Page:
HOT SPRINGS -- The Cutter Morning Star School District is continuing its push for better mental health awareness through training and other resources that focus on the individual student.
District Superintendent Nancy Anderson is part of the Mental Health Cohort of AASA, The School Superintendents Association, formerly known as the American Association of School Administrators. The cohort recently held its fall meeting at the Oceanside Unified School District in Oceanside, Calif. The cohort's main objective is to explore the latest data, research and trends around the mental health needs of students and school communities across the country.
The warning signs of poor mental health, Anderson said, are not always apparent.
"A lot of times, it's not the angry kid that's screaming and yelling and getting kicked out of school," she said. "It's [the kids] that are internalizing a lot of things. Something has happened, but a lot of times it's not so significant that it was even dealt with at school. Maybe it's bullying to a small degree. Maybe it's bullying to a big degree. Maybe the administration thinks that they have handled it, but they haven't -- and the student is still dealing with it."
Anderson said there are many average and above average students, who may even be involved in sports and other extracurricular activities, who are "screaming out for help" on the inside. She said this was especially true coming back from the covid-19 pandemic.
"When the kids came back, we saw so much more of that. Because they were used to their phones and computers, and when we came back from covid, we saw a lot more aggression or a lot more distancing. It was one or the other. They would either distance themselves away from their friends, or when they would try to talk, there was a lot more aggression between students," she said.
At the beginning of the school year, the district hosted a "Wipe Out Worrying Day," in which various speakers spoke to students about mental health, and faculty and staff received mental health training. The district developed wellness plans while encouraging more group activities and face-to-face interaction in place of technology.
Anderson points to the book "Reclaiming Conversation: The Power of Talk in a Digital Age" by Sherry Turkle, in which Turkle investigates how lack of conversation undermines people's relationships, creativity, and productivity, and why reclaiming face-to-face conversation can help society regain lost ground.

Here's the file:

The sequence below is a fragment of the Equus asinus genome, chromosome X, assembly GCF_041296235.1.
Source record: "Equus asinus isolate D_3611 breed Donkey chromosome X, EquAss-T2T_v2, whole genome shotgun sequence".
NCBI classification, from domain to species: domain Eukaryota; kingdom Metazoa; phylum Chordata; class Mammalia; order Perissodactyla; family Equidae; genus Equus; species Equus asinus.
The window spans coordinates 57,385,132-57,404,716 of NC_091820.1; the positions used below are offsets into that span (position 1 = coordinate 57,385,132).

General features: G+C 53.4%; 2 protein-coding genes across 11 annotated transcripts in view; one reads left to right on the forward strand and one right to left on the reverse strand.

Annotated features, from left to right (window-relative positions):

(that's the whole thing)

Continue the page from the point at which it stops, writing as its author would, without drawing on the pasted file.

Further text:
"Probably the most impressive thing that I saw when I was [at Oceanside] was a fourth grade young man, and he sat there and he talked about the issues that he dealt with at school," she said. "Not only how [the counselor] helped him with those at school, but also how he was able to transfer that into his home with his brother who was constantly aggressive with him."
The student learned coping mechanisms to use, rather than going to his room and shutting the door, or getting out his handheld device.
"He was able to talk through that with his mom and his brother to work through that, so he took what he had learned in that class and he transferred it into real life," she said.
She said even more impressive was his ability to take those strategies back to school and tell a friend with similar problems how he was able to receive help.
The district hosted a kickoff event in September about the dangers of bullying and suicide prevention, in line with the national "See Something, Say Something" campaign. The U.S. Department of Homeland Security, in 2018, implemented the campaign to engage the public in protecting America through awareness and action. Various speakers spoke about what to do during bullying situations or when feeling suicidal.
"That's where we have to make the changes -- in our students and their knowledge, and their reaction, and their being comfortable to tell others," she said. "Or even provide that help for their classmates and their friends. Because we know that in junior high and high school, it's more about what your friends say and believe than your parents, or the administration, or your teachers."
Anderson said the district's focus on mental health has begun to show in its culture, and that students seem to act more like "kids."
"They're laughing, they're having fun, they're talking to each other," she said. "We don't see a bunch of cliques over here, we don't see a bunch of kids on their phones -- we see interaction and engagement. And that's really what we're striving for ... those relationships, not just between teacher and student, but student and students."
She noted the biggest challenge that schools nationwide have right now is developing empathy.
"It's an epidemic because of the shutdown with covid, which was horrible for students academically. It's going to take years, if we ever can recover from that, to be honest with you. But it's not just the academic -- it's the social and emotional piece too. And that is the piece that we've got to get back," she said.